Credit London, if you must, but the brilliance of Woody Allen's latest film comes from a source more significant than a change of locale.
Match Point differs from most of Allen's films not just because it wasn't shot in his beloved New York, but also because it's first and foremost an excellent story. Allen's critics happily blast him for narrowing his lens too finely on the quirks and neuroses of his characters, thus leaving his leading men to do half-assed impressions of the auteur himself.
Nobody wants to see Match Point star Jonathan Rhys Meyers doing Woody Allen, and thankfully we don't have to. Neurotic fumbling would have been wasted on the handsome young actor's visage, with his pouty lips and smoldering stare that has inspired young ladies to create gushing online fan sites.
By not relegating Rhys Meyers to a horde of anxious and obsessive New Yorkers, Allen allows the actor the space to create one of the best-played characters in what is easily the most compelling story in Allen's recent catalog of films.
Rhys Meyers plays Chris Wilton, a social climber whose lukewarm success as a pro tennis player prompts him to abandon the tour to give lessons at a posh English club. There he meets Tom Hewett (Matthew Goode) who takes an immediate liking to Chris and introduces him to his smart but all-too-chipper sister Chloe (Emily Mortimer).
Chris and Chloe become an item, and she gets him a post in her dad's business. It seems like Tom's on his way to getting the lifestyle he craves. Much of the beginning seems like a dull rehashing of every Merchant Ivory production about romantic clashes between snobs and yobs until Chris meets Nola (Scarlett Johansson). Nola is Tom's American fiancee, whose failing acting career is the bane of the hoity Hewett parents.
From the first sly pass Chris makes at Nola (over a pingpong table, of all things), sparks fly.
This may be Allen's most sensual movie to date too. There's no comedy shared between Johansson and Rhys Meyers, but there is fully charged sexual energy, and we watch as their simmering lust explodes and then slowly implodes into near disaster. Chris' wife is desperate to get pregnant, his pregnant mistress is desperate to be his next wife and the fallout leads him to murder.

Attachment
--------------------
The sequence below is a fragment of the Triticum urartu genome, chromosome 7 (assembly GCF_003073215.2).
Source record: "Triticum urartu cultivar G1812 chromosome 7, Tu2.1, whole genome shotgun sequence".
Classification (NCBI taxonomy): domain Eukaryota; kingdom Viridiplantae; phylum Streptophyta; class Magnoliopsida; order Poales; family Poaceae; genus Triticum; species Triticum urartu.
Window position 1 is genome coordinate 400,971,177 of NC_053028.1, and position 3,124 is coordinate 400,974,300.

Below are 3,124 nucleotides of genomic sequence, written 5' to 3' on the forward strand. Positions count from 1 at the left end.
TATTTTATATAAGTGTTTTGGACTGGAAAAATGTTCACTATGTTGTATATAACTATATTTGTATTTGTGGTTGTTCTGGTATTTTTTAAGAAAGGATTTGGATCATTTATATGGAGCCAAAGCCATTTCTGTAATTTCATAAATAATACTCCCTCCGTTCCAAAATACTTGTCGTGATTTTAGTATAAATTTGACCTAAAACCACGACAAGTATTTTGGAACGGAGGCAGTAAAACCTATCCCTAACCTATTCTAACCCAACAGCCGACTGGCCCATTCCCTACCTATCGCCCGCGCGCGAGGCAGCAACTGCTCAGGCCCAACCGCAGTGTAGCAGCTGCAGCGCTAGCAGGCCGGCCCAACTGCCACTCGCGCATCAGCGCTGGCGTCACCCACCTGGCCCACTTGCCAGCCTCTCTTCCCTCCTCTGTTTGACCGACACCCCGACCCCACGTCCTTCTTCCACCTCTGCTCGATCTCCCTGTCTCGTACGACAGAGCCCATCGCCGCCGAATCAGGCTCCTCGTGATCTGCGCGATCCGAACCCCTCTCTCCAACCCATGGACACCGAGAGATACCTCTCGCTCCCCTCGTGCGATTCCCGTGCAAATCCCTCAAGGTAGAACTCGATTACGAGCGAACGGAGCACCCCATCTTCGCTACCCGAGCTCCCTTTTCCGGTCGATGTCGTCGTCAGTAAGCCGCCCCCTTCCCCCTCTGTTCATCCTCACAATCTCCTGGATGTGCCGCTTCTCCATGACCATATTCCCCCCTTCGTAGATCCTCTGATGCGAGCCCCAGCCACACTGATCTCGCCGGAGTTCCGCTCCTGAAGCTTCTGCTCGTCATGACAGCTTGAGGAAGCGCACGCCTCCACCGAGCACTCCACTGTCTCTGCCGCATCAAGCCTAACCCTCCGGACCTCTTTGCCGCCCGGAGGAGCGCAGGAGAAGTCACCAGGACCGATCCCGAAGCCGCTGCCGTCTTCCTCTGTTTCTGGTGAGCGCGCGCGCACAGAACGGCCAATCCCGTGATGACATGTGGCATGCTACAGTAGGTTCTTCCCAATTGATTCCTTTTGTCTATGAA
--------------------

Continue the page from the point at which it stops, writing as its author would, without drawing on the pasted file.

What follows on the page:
Like the lives of ill-fated characters in the Dostoyevsky novels Chris reads, this crime will not go unpunished, no matter what the police find. But is his ultimate fate a result of his own actions, driven by a desire for wealth and women? Or is it luck?
In an opening scene, we watch a tennis ball volley over the net. We see the give, the take, the hit, the return and finally, the ball smacking the top of the net and shooting straight up. Allen freezes the frame and Chris delivers the driving question in the movie: When the ball falls on the opponent's side, is it just luck?
It's captivating to watch Chris' struggles with love, fate and lust play out, even though they do so with hardly any aid from Allen's generous comedic talents. Matter of fact, there's barely a chuckle to be had. Allen eschews many of the trademarks his madcap, self-deprecating sense of humor, his obsession with shrinks and his hometown that clutter his other recent films, which made them seem like caricatures of his earlier work. The trade-off is that Allen is left to focus on his other obsessions, such topics as adultery, fate, love and the upper class. He examines these pet themes through the lens of a great story, resulting in a film that's dark, weighty and refreshing.
Clare Pfeiffer Ramsey writes about film for Metro Times. Send comments to firstname.lastname@example.org.
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